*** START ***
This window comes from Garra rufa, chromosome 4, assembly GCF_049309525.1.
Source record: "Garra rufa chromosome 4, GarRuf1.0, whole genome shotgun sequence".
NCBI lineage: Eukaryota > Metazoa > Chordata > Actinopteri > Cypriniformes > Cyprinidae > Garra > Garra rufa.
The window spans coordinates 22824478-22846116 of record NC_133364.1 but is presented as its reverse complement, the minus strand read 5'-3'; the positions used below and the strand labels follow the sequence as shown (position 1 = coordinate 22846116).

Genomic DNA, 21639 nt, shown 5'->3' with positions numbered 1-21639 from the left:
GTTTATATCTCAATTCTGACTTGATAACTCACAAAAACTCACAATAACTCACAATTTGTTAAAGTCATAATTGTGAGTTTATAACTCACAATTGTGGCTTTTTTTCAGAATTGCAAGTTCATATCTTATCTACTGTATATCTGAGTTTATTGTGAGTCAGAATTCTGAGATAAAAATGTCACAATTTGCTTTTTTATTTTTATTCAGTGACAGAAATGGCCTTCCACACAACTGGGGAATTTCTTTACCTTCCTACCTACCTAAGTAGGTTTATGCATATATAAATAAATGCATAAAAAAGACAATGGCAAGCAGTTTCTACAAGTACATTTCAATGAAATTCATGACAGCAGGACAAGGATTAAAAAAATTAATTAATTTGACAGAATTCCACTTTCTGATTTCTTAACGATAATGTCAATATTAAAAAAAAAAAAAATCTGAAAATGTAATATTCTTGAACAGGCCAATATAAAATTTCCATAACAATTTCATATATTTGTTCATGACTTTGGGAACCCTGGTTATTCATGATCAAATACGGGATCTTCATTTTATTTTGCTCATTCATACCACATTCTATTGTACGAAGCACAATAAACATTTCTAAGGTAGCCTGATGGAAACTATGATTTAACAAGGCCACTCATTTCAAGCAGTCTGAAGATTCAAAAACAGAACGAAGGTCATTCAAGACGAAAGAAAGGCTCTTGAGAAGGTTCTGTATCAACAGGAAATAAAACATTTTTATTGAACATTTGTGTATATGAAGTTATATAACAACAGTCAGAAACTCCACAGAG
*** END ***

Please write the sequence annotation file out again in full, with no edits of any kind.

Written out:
This window comes from Garra rufa, chromosome 4, assembly GCF_049309525.1.
Source record: "Garra rufa chromosome 4, GarRuf1.0, whole genome shotgun sequence".
NCBI lineage: Eukaryota > Metazoa > Chordata > Actinopteri > Cypriniformes > Cyprinidae > Garra > Garra rufa.
The window spans coordinates 22824478-22846116 of record NC_133364.1 but is presented as its reverse complement, the minus strand read 5'-3'; the positions used below and the strand labels follow the sequence as shown (position 1 = coordinate 22846116).

Genomic DNA, 21639 nt, shown 5'->3' with positions numbered 1-21639 from the left:
GTTTATATCTCAATTCTGACTTGATAACTCACAAAAACTCACAATAACTCACAATTTGTTAAAGTCATAATTGTGAGTTTATAACTCACAATTGTGGCTTTTTTTCAGAATTGCAAGTTCATATCTTATCTACTGTATATCTGAGTTTATTGTGAGTCAGAATTCTGAGATAAAAATGTCACAATTTGCTTTTTTATTTTTATTCAGTGACAGAAATGGCCTTCCACACAACTGGGGAATTTCTTTACCTTCCTACCTACCTAAGTAGGTTTATGCATATATAAATAAATGCATAAAAAAGACAATGGCAAGCAGTTTCTACAAGTACATTTCAATGAAATTCATGACAGCAGGACAAGGATTAAAAAAATTAATTAATTTGACAGAATTCCACTTTCTGATTTCTTAACGATAATGTCAATATTAAAAAAAAAAAAAATCTGAAAATGTAATATTCTTGAACAGGCCAATATAAAATTTCCATAACAATTTCATATATTTGTTCATGACTTTGGGAACCCTGGTTATTCATGATCAAATACGGGATCTTCATTTTATTTTGCTCATTCATACCACATTCTATTGTACGAAGCACAATAAACATTTCTAAGGTAGCCTGATGGAAACTATGATTTAACAAGGCCACTCATTTCAAGCAGTCTGAAGATTCAAAAACAGAACGAAGGTCATTCAAGACGAAAGAAAGGCTCTTGAGAAGGTTCTGTATCAACAGGAAATAAAACATTTTTATTGAACATTTGTGTATATGAAGTTATATAACAACAGTCAGAAACTCCACAGAG